As you can probably tell, this recipe can easily be scaled up or down, depending on the size of your jars.

Begin by dicing the ginger and turmeric. I used three turmeric bulbs and grated them as finely as possible – biting into a big hunk of bright, bitter turmeric is a dreadful thought, something I really wanted to avoid. I julienned the ginger root with similar audacity, even though I am not crazy at the idea of a mouthful of ginger, it seems less unpleasant than the turmeric so I tried to keep the slices as thin as I could.

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Gently heat them in a tablespoon of olive oil, with the fennel and coriander, use a relatively low heat. I added a tablespoon of water to lightly steam them – I wanted to avoid crisping them up in any way possible. It might even work better to steam them over hot water first. Take the pan off the heat and toss through another dash of olive oil and a few caps of vinegar. I used apple cider vinegar for tartness and because it’s the only kind I had.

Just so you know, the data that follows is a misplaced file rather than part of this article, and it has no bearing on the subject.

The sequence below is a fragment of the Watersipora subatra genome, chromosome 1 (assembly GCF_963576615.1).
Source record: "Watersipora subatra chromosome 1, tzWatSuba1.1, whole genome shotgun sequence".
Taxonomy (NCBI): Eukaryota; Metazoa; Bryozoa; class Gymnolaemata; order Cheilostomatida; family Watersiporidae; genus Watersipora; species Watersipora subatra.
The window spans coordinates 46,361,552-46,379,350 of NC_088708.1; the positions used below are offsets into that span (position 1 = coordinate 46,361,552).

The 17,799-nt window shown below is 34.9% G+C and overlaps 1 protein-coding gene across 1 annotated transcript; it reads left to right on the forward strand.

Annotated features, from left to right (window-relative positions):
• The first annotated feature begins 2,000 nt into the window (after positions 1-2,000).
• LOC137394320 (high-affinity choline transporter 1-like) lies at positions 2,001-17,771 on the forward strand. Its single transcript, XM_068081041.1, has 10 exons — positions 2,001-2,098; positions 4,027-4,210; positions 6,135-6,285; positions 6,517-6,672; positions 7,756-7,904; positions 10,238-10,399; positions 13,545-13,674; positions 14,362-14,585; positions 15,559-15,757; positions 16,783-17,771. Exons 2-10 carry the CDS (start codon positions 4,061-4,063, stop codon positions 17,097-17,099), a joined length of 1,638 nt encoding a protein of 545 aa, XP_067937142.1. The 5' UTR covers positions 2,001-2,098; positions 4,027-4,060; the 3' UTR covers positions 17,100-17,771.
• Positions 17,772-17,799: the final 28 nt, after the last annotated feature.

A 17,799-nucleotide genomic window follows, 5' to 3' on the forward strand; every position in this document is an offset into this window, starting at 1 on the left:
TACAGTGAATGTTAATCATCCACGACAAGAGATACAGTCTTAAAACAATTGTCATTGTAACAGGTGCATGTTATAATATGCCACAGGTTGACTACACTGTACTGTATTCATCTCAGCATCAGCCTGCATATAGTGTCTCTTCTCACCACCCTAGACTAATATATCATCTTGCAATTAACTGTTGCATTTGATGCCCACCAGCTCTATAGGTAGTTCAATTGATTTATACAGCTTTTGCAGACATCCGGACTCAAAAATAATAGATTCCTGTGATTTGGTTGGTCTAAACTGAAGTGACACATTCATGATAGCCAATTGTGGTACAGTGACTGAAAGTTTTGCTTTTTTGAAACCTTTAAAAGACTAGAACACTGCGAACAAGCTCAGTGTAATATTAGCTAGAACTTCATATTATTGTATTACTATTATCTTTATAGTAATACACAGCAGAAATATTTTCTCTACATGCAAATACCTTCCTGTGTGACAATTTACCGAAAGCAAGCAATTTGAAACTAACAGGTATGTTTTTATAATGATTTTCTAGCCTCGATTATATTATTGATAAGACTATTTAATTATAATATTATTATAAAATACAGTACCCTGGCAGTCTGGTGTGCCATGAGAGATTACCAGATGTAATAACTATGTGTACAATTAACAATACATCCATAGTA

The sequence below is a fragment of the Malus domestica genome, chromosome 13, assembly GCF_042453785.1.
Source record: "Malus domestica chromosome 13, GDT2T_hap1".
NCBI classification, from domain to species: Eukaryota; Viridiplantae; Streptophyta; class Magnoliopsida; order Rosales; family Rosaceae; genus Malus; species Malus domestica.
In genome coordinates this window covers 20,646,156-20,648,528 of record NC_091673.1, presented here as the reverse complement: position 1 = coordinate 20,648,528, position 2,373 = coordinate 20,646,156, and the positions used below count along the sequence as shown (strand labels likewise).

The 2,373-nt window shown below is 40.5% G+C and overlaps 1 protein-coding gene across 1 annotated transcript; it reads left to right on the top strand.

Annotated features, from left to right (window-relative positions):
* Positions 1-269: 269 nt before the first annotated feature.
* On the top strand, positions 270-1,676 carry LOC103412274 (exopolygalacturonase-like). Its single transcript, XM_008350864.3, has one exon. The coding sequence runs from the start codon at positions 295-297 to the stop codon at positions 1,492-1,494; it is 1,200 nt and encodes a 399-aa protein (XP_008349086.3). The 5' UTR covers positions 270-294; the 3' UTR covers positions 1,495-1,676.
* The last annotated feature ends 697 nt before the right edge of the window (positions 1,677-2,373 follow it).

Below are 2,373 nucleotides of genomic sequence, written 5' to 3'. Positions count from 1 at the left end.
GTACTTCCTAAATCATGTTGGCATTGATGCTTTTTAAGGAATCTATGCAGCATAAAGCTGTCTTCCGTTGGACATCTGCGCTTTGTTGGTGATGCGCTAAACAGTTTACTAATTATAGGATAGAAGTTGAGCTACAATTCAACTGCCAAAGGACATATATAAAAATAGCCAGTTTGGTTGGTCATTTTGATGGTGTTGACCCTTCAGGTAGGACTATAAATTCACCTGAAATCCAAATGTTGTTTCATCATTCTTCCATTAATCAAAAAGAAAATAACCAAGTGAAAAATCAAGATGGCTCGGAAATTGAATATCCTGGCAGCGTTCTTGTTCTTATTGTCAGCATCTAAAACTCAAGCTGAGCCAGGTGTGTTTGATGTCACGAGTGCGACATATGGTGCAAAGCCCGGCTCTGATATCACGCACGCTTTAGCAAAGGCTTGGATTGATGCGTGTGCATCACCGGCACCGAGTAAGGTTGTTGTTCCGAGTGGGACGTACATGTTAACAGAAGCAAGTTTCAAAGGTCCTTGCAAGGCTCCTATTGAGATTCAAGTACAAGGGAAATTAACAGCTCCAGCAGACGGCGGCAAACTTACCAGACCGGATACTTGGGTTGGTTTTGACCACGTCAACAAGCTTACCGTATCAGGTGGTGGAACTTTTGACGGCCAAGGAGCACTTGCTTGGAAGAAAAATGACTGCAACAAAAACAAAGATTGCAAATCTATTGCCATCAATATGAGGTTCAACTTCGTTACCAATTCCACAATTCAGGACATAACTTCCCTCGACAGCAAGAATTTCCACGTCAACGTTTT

While that pan is filling your kitchen of smells reminiscent of an Arabian marketplace, it’s time to move on to the lemons. As most people on the internet will tell you; organic is best and freshly washed is also good. If you can help it, only pick your lemons once they are ripe, that way they will be juiciest as they stop ripening as soon as they are picked. The recipe that I based mine on (from Ottolenghi, duh) says to quarter them lengthways (but not quite to the bottom). For practicality, I diced mine into bite sized pieces; I thought this would make them easier to squeeze into the jar and easier to spoon out afterwards. Stir through the ginger and turmeric, the salt, and any herbs you think would suit; I used rosemary and a sprinkle of dried thyme.